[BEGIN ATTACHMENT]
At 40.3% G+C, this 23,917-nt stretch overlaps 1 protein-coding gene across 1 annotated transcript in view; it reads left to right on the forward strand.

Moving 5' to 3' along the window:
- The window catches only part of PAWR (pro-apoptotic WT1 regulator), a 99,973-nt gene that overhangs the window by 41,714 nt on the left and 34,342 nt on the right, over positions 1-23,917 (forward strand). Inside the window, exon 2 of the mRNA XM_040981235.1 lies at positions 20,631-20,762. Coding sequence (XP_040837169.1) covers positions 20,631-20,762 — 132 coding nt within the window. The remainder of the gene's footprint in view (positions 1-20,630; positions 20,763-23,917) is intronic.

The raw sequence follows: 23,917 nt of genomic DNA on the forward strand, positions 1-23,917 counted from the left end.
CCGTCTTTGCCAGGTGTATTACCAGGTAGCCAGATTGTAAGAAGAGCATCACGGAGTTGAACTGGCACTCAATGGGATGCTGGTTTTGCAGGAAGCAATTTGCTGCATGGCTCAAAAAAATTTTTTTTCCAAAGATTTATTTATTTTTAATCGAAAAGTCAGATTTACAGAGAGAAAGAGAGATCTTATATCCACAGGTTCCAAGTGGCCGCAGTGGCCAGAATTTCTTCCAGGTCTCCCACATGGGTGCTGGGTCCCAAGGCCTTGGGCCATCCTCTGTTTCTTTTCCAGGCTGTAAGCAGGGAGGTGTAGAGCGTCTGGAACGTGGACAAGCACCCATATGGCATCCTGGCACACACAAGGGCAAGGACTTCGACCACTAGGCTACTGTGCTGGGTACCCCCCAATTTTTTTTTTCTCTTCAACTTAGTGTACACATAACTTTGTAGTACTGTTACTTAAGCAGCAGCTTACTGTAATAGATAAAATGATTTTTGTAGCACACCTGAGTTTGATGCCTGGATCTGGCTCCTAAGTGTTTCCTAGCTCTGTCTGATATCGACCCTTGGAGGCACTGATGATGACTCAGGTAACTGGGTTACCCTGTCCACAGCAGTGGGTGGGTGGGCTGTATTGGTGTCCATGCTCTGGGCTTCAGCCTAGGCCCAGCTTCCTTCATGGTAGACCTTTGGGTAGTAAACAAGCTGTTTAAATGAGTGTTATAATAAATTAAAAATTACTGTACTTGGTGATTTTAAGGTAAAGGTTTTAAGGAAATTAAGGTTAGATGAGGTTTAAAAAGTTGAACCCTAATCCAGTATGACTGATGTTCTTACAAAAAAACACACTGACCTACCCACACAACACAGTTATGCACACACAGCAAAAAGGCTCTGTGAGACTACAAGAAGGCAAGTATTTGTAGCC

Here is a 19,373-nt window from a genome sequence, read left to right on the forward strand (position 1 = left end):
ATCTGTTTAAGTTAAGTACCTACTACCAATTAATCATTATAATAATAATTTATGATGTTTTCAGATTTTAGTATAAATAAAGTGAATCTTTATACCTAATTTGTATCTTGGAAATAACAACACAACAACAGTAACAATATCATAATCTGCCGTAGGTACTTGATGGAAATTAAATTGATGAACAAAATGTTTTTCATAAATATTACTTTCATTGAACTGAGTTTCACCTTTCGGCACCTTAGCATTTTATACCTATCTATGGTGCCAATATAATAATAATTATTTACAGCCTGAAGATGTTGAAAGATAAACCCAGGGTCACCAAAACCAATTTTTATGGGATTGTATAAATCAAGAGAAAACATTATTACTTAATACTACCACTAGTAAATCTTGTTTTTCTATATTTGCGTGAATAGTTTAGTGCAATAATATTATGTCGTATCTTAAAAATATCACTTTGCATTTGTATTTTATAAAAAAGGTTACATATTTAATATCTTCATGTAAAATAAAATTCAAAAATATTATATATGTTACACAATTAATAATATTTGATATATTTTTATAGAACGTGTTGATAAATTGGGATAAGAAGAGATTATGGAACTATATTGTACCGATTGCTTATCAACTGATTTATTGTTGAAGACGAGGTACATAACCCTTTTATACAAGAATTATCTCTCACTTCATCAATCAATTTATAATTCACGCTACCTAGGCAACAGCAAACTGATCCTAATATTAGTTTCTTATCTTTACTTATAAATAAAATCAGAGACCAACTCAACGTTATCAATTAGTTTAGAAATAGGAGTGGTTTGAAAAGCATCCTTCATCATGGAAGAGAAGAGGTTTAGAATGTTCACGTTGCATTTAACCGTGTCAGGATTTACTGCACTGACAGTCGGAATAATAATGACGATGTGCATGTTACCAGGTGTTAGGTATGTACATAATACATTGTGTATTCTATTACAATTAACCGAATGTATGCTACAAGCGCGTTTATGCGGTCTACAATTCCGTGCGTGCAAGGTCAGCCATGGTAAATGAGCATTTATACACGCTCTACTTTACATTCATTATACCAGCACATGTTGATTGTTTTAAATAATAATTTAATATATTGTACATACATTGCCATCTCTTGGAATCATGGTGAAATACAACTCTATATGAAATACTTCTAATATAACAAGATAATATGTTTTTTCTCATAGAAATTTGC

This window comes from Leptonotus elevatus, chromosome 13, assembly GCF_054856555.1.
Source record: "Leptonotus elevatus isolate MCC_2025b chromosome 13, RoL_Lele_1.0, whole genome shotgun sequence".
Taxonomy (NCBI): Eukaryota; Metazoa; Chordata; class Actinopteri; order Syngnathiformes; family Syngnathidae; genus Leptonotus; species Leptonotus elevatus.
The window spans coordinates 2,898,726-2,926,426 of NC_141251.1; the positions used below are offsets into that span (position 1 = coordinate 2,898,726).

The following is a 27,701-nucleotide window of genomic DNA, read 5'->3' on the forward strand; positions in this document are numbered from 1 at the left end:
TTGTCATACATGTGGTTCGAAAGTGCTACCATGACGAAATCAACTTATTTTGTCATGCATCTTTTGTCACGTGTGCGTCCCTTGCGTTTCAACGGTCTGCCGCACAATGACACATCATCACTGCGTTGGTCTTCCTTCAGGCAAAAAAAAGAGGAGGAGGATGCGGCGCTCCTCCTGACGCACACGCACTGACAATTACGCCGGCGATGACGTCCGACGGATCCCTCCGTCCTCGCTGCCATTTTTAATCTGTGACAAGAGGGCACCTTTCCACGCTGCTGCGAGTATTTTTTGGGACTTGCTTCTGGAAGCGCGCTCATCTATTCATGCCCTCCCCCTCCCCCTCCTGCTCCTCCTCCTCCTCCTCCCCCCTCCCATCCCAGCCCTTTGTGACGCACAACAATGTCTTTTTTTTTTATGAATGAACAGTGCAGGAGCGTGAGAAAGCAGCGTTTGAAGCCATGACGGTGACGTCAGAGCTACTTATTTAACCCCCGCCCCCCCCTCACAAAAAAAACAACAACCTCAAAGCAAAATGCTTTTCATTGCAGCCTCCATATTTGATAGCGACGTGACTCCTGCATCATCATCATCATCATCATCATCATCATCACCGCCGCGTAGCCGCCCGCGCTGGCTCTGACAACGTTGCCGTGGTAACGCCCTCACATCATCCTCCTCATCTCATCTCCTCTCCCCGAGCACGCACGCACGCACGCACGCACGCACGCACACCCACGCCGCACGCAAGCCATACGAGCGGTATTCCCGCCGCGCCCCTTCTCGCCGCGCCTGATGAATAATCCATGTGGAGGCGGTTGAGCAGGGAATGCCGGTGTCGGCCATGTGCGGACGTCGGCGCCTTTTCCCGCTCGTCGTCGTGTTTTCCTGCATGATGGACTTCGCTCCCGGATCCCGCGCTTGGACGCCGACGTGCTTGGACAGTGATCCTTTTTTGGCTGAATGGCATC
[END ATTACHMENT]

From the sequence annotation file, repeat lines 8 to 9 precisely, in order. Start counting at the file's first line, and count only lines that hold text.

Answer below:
This window comes from Leptonotus elevatus, chromosome 13, assembly GCF_054856555.1.
Source record: "Leptonotus elevatus isolate MCC_2025b chromosome 13, RoL_Lele_1.0, whole genome shotgun sequence".